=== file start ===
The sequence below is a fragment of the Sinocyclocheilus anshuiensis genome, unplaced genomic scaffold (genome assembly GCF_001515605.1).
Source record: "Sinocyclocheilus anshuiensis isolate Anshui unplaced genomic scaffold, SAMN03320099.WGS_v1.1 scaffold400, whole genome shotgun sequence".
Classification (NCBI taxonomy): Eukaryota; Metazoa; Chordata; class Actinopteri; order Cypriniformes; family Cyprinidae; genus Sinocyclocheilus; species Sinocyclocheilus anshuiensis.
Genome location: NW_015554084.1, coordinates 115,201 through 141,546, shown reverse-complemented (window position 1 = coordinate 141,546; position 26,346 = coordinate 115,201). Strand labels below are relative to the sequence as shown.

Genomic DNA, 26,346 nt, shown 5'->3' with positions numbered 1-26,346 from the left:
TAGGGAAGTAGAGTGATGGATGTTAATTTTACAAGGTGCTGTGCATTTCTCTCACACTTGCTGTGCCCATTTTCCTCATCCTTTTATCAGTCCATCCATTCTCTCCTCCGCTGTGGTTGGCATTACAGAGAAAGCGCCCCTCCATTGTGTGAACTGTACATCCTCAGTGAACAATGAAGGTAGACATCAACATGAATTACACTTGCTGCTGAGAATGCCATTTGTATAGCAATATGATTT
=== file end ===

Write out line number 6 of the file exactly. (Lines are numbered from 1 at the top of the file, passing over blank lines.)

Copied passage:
TAGGGAAGTAGAGTGATGGATGTTAATTTTACAAGGTGCTGTGCATTTCTCTCACACTTGCTGTGCCCATTTTCCTCATCCTTTTATCAGTCCATCCATTCTCTCCTCCGCTGTGGTTGGCATTACAGAGAAAGCGCCCCTCCATTGTGTGAACTGTACATCCTCAGTGAACAATGAAGGTAGACATCAACATGAATTACACTTGCTGCTGAGAATGCCATTTGTATAGCAATATGATTT